Google is expanding its link removals for European "right to be forgotten" requests to cover all its global search engine pages. Up until now, the company would only hide contested links on its European search engine homepages. Now, the links will be hidden across all its search engines, but only if the searcher is in Europe, the Financial Times reports.
So, for instance, if someone in France had previously requested that a link be hidden from search results, Google would just remove it from its European homepages, including google.fr. But a savvy searcher could have just used google.com to dig up all those hidden results. Now, however, the company will scrub its US homepage results, too, but only for European users. The company didn’t provide specifics on how it’ll detect that a user is in Europe, but it’s likely going off IP addresses, so in theory, someone could use a VPN to subvert those results.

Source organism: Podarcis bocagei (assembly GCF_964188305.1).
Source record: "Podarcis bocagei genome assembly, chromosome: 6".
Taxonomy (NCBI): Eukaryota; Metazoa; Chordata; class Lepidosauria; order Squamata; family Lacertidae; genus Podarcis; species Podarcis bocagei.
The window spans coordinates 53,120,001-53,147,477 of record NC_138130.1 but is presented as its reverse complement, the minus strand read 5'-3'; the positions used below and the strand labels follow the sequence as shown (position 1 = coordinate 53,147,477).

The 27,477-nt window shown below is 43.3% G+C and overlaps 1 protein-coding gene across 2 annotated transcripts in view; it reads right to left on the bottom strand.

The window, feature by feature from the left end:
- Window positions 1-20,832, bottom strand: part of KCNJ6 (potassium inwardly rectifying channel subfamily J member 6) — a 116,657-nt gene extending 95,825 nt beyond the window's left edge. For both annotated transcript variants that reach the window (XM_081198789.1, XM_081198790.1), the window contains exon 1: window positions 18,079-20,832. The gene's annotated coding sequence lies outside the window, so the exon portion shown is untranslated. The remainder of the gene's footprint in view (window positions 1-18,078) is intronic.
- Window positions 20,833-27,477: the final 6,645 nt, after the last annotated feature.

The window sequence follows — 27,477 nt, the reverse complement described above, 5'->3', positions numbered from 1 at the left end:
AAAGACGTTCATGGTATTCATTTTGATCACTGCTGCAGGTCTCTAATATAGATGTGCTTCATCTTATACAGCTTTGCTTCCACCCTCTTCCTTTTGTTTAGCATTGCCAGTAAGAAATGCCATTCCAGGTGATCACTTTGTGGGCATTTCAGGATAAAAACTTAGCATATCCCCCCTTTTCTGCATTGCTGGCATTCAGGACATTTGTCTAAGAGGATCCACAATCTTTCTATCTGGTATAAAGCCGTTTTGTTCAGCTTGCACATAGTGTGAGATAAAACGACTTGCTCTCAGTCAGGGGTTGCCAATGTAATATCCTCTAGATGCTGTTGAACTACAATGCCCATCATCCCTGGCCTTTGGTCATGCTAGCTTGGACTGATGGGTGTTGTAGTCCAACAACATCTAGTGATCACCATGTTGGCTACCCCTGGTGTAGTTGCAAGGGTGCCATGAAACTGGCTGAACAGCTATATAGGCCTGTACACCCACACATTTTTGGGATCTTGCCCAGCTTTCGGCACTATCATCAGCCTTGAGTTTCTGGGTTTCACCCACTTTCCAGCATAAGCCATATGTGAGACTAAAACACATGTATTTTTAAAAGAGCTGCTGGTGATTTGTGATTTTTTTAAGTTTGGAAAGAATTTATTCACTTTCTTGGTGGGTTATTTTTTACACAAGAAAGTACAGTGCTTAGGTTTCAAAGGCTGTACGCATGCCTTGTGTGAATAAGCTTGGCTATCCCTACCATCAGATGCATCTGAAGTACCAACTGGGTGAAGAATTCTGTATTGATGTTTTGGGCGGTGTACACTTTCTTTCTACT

google will scrub its US homepage results of all links removed under the ruling
Although Google’s new move is a step up in the eyes of European privacy regulators, they still would like removed links to never show up again, regardless of where a searcher is located. France’s data protection authority, CNIL, is looking into Google’s new proposal, which will be rolled out over the coming months, and it could come back with more stringent requests.